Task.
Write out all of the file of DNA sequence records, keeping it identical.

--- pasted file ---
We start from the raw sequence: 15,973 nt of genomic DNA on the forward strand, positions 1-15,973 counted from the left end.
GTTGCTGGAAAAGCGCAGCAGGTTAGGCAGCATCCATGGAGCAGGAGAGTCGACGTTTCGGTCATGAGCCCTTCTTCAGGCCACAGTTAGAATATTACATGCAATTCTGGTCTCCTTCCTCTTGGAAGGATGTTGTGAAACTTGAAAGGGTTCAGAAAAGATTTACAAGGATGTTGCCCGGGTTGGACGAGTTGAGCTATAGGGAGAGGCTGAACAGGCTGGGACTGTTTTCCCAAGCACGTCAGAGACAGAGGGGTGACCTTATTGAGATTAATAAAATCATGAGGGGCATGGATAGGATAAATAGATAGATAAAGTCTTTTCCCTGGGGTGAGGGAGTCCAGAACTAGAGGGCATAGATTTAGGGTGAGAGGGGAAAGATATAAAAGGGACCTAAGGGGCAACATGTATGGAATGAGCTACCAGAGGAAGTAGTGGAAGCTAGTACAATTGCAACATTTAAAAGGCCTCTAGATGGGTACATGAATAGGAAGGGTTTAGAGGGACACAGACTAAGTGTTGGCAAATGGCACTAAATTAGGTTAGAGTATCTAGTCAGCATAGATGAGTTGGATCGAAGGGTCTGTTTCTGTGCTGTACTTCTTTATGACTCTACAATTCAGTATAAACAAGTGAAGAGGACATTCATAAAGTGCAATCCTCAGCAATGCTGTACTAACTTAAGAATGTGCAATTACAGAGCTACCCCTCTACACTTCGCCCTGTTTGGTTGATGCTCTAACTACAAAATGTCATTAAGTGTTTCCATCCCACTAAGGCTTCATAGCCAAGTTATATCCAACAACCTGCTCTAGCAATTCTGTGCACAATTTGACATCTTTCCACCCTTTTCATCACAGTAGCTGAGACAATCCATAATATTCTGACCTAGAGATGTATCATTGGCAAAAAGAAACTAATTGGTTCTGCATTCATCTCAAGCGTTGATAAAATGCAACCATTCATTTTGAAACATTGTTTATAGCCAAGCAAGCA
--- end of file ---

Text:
We start from the raw sequence: 15,973 nt of genomic DNA on the forward strand, positions 1-15,973 counted from the left end.
GTTGCTGGAAAAGCGCAGCAGGTTAGGCAGCATCCATGGAGCAGGAGAGTCGACGTTTCGGTCATGAGCCCTTCTTCAGGCCACAGTTAGAATATTACATGCAATTCTGGTCTCCTTCCTCTTGGAAGGATGTTGTGAAACTTGAAAGGGTTCAGAAAAGATTTACAAGGATGTTGCCCGGGTTGGACGAGTTGAGCTATAGGGAGAGGCTGAACAGGCTGGGACTGTTTTCCCAAGCACGTCAGAGACAGAGGGGTGACCTTATTGAGATTAATAAAATCATGAGGGGCATGGATAGGATAAATAGATAGATAAAGTCTTTTCCCTGGGGTGAGGGAGTCCAGAACTAGAGGGCATAGATTTAGGGTGAGAGGGGAAAGATATAAAAGGGACCTAAGGGGCAACATGTATGGAATGAGCTACCAGAGGAAGTAGTGGAAGCTAGTACAATTGCAACATTTAAAAGGCCTCTAGATGGGTACATGAATAGGAAGGGTTTAGAGGGACACAGACTAAGTGTTGGCAAATGGCACTAAATTAGGTTAGAGTATCTAGTCAGCATAGATGAGTTGGATCGAAGGGTCTGTTTCTGTGCTGTACTTCTTTATGACTCTACAATTCAGTATAAACAAGTGAAGAGGACATTCATAAAGTGCAATCCTCAGCAATGCTGTACTAACTTAAGAATGTGCAATTACAGAGCTACCCCTCTACACTTCGCCCTGTTTGGTTGATGCTCTAACTACAAAATGTCATTAAGTGTTTCCATCCCACTAAGGCTTCATAGCCAAGTTATATCCAACAACCTGCTCTAGCAATTCTGTGCACAATTTGACATCTTTCCACCCTTTTCATCACAGTAGCTGAGACAATCCATAATATTCTGACCTAGAGATGTATCATTGGCAAAAAGAAACTAATTGGTTCTGCATTCATCTCAAGCGTTGATAAAATGCAACCATTCATTTTGAAACATTGTTTATAGCCAAGCAAGCA